Indiscriminate attacks as 'Jus in Bello' violations. Bridging the gap between international humanitarian law and international criminal law.

Daniele, L. ORCID: 0000-0002-2451-2380, 2019. Indiscriminate attacks as 'Jus in Bello' violations. Bridging the gap between international humanitarian law and international criminal law. PhD, Nottingham Trent University.

[img] Text
__Opel.ads.ntu.ac.uk_IRep-PGR$_2020 Theses and deposit agreement forms_BLSS_NLS_DANIELE, Luigi_Luigi Daniele 2019.pdf - Published version
Full-text access embargoed until 1 January 2022.

Download (2MB)

Abstract

This research aims to unveil gaps, contradictions and areas of ineffectiveness within the international legal regime governing ‘indiscriminate attacks’ as Jus in Bello violations, namely attacks failing to comply with the fundamental principle of distinction between civilians and combatants that lies at the very foundations of the law of armed conflicts.

The enquiry will focus on a specific issue: the lack of congruence in the respective definitions and treatment of indiscriminate attacks by International Humanitarian Law (IHL), on the one hand, and International Criminal Law (ICL), on the other.

By doing so, it aims to address the following two questions: are indiscriminate attacks international war crimes? Is it at all possible to hold those responsible for indiscriminate attacks criminally liable at the international level? The research will then assess the impact of this incongruence on the chances of prosecution of such conducts under ICL, in particular when committed by agents of internationally hegemonic States.

ICL originates from a number of historical attempts to establish – at the international level – individual criminal liability for violations of the laws of war. Thus, as a project of global justice, ICL came into being to serve as the ‘enforcement arm’ of IHL (and only at a later stage of development brought about the criminalization of the most serious human rights violations). Together, IHL and ICL constitute the main complementary legal regimes in the laws of war area. Nonetheless, these two regimes, when cross-examined, reveal several areas of contradiction and misalignment, given their different theoretical and normative paradigms, and their distinct historic, cultural and ideological characteristics. The substantive treatment of indiscriminate attacks offers an utmost paradigm of these discrepancies, unveiling a fracture in which it is possible to measure, in international law, all the thorny and unresolved issues revolving around the problem of civilian victimization in wartime.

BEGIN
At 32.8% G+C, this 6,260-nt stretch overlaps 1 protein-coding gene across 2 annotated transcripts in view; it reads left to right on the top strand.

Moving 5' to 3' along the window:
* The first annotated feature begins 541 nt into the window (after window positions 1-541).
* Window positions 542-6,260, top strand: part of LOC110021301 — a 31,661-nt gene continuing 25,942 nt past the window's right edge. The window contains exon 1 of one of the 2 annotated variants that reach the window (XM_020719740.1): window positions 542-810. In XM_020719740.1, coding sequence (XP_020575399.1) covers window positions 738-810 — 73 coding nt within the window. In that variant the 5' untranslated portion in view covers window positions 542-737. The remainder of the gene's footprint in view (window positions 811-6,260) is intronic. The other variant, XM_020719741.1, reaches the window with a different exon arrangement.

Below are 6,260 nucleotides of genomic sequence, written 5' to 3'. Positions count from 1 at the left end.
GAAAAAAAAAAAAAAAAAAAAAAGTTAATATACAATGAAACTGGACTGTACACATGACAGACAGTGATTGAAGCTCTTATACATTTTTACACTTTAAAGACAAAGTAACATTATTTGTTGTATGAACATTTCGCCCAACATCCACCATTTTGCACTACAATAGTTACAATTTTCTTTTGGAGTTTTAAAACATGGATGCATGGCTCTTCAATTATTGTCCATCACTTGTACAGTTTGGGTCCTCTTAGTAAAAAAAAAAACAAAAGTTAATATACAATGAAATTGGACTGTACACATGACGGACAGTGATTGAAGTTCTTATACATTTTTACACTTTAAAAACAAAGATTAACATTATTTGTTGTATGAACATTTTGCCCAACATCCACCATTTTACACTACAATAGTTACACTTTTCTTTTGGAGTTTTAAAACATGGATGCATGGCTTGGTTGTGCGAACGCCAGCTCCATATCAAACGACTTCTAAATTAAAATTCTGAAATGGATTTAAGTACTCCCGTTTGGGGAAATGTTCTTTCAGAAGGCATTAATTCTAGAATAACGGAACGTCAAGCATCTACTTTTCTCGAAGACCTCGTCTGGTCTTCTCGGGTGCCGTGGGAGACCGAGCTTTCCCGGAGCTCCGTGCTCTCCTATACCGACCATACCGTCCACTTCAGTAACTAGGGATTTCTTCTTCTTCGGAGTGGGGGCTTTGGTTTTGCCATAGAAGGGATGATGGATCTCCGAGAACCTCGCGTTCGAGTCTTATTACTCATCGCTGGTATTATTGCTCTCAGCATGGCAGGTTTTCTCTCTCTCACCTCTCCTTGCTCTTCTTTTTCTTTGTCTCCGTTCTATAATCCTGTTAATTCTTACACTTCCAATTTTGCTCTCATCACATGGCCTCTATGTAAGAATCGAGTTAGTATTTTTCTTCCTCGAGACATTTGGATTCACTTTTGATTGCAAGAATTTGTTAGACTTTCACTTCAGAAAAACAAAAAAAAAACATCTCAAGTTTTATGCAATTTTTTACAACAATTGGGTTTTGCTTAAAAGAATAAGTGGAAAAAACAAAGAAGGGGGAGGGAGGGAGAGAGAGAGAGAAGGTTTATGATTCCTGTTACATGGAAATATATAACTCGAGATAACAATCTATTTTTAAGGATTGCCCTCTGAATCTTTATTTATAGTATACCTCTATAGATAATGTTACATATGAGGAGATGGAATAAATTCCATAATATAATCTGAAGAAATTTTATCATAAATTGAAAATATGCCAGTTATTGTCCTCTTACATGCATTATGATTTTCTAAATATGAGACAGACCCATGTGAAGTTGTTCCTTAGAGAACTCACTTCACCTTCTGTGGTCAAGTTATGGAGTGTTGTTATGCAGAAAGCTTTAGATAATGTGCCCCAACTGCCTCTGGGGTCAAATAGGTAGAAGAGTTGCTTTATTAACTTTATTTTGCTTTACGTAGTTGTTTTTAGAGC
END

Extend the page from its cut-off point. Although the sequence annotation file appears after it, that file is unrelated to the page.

The research suggests that the international legal regime conceived to prevent indiscriminate attacks reveals specific weaknesses in confronting the challenge of adjudicating such conducts when committed by agents of powerful States in the international arena.

At present, the most recent contributions about civilian victimization arising from other fields (such as political science, military history, international relations, sociology, strategic and security studies) indicate that liberal democracies are no less likely than authoritarian regimes to commit, be complicit in (or sanction as a strategic/tactic option) civilian victimization in wartime. Since the currently hegemonic States in the global sphere are (neo)liberal democracies, this convergence of legal hypotheses and social sciences’ findings further reinforces the idea that revisiting the constraints on the waging of war (in order to overcome their ineffectiveness in preventing the crimes of the ‘powerful’) is a necessary axiological and teleological step.

The final aim of the research, thus, is to indicate a perspective of legal reform of the international penal provisions punishing to the commission of indiscriminate and disproportionate attacks, in order to achieve greater effectiveness and higher equality of their enforcement.

Item Type: Thesis
Description: A thesis submitted in partial fulfilment of the requirements of Nottingham Trent University and University of the Studies of Naples Federico II for the degree of Doctor of Philosophy.
Creators: Daniele, L.
Date: September 2019
Rights: This work is the intellectual property of the author. You may copy up to 5% of this work for private study, or personal, non-commercial research. Any re-use of the information contained within this document should be fully referenced, quoting the author, title, university, degree level and pagination. Queries or requests for any other use, or if a more substantial copy is required, should be directed to the owner(s) of the Intellectual Property Rights.
Divisions: Schools > Nottingham Law School
Record created by: Jeremy Silvester
Date Added: 10 Jul 2020 15:25
Last Modified: 15 Jul 2020 09:00
URI: http://irep.ntu.ac.uk/id/eprint/40206

Actions (login required)

Edit View Edit View

Views

Views per month over past year

Downloads

Downloads per month over past year